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Thread: What sails do you prefer?

  1. #1
    Join Date
    Mar 2009
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    Default What sails do you prefer?

    Single-handed racing is completely different from crewed racing. I believe the requirements for sails are different as well.
    What are the different opinions regarding the right sail for the job.

    I feel that consistency in speed is key. Sails that keep their shape no matter what I throw at them is what I look for. My first set of sails for Xpression with the purpose of single-handed racing was UK carbon tape drives with taffeta on one site. I must say that the sails were fast and the durability was good. However the base materials started stretching between the tapes after a while.

    I just ordered a Matrix FL main and 125% jib from UK. This is a aramid base with taffeta on both sides. I believe the durability will be even better than the tape drives, including shape retention. They are heavier but I don't think that really impacts the performance sailing single-handed.

    I would love to hear other folks opinions in what works for you as a single-handed sailor...

    Dirk
    C&C 110 - Xpression

  2. #2
    Join Date
    Sep 2007
    Posts
    250

    Default Happy with Doyle

    I'm sure everyone has their own loft alliances, so here is mine.

    I bought new stratis sails the last two years and have been very happy with the quality and service. Now, for my boat and the racing I do, I went for the pure race sails, no taffeta.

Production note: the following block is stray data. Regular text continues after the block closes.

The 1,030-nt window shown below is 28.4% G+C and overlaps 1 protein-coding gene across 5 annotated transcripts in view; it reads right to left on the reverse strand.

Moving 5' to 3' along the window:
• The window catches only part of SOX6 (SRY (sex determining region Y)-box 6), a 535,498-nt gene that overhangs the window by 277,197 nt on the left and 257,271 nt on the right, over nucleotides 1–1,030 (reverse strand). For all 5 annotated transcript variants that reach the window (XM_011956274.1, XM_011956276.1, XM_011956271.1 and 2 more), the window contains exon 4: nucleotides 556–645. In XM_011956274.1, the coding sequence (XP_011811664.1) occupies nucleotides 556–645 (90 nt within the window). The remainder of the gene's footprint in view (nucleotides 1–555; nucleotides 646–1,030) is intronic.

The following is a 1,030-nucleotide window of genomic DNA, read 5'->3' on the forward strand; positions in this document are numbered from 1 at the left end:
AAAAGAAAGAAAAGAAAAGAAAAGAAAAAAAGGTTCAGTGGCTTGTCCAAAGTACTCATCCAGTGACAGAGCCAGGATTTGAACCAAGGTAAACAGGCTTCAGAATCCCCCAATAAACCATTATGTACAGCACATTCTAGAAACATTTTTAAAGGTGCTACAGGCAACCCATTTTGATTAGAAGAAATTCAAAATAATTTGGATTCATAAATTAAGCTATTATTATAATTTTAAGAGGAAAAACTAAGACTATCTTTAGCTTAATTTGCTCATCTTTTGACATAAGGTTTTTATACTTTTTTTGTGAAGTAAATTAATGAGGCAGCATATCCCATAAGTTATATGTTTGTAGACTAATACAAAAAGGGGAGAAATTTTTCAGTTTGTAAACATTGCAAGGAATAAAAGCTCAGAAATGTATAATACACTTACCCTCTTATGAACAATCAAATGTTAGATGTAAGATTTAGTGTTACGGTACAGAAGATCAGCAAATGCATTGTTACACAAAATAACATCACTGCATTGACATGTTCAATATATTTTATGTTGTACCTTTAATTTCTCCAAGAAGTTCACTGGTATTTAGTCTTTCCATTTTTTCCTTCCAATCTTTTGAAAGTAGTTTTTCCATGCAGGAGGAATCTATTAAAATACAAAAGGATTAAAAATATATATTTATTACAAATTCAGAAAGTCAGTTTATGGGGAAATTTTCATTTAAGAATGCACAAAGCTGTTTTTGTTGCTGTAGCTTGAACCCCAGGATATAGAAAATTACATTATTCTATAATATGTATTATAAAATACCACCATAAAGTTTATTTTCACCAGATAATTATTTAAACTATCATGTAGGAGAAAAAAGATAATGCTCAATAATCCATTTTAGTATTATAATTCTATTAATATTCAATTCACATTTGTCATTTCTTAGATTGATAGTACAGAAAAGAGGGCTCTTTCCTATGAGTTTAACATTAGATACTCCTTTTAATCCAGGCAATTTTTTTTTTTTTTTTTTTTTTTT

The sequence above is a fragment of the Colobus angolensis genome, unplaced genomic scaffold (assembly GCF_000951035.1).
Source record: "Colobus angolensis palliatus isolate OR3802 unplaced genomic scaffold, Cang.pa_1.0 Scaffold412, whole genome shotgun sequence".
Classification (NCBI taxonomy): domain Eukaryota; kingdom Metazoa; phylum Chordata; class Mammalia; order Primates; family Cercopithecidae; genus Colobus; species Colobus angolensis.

I think you can specify the weight (density) of the sail and go a heavier on the yarn, reducing the amount of unsupported laminate. Add single or double taffeta and you can build a pretty bulletproof sail.

    I have been racing on Ocelot for a few years now and that mainsail still looks fantastic after significant abuse and it doesn't have taffeta either.

    If I were doing ocean sailing singlehanded I would probably go for double taffeta on the main. Not sure about the jib though, best to chat with your sailmaker...

    Happy shopping

  3. #3
    Join Date
    Sep 2007
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    3,277

    Default

    Most of my sails are North's 600 series (Kevlar 3DL) with taffeta on both sides. My #1 genoa has single-sided taffeta. I'm on my second set after eight years - they're pretty bullet-proof. I would not recommend carbon for what we're doing - it can't take the beating Kevlar yarns will. A well-made Ullman carbon #1 started coming apart after two seasons. Singlehanders aren't often kind to headsails.

    Features to consider: With an offshore main you should get a leech cord you can adjust at the mast (it goes over a tiny sheave on the headboard and back down). I also had larger reefs put in than stock - instead of three little ones I have two larger ones. I went up one grade on the yarn content for both mains and jibs - I think this is also why they last so well. On the #3 jibs, vertical battens result in the best leech shape (with a furler) but well-and-truly suck for single-handed headsail changes. Also for headsails, a tick higher clew height will give you better visibility for singlehanding and will make the sails a bit easier to trim.

    I first got sold a full PHRF main (roachy, too full), but the second time I made sure I got a flatter sail that didn't hang up on the backstay and could take more breeze without crew on the rail. Same for the #3 - the first one was too full. Don't just let them spec out the standard cuts for your boat - you have to tell them what you want.
    Last edited by BobJ; 06-03-2011 at 09:47 PM.

  4. #4
    Join Date
    Oct 2007
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    194

    Default

    I went with Quantum Fusion M (Their cheap string sails) about 6 years ago for my Laser 28 and they are just now starting to die. Top full batten for the main and battens for the 110 hank on jib. The only problem is they are heavy. I have a reef point on the jib which I like a lot. When I get the money I'm thinking of a lighter Kevlar full batten main and furler for the jib with those new roll up battens.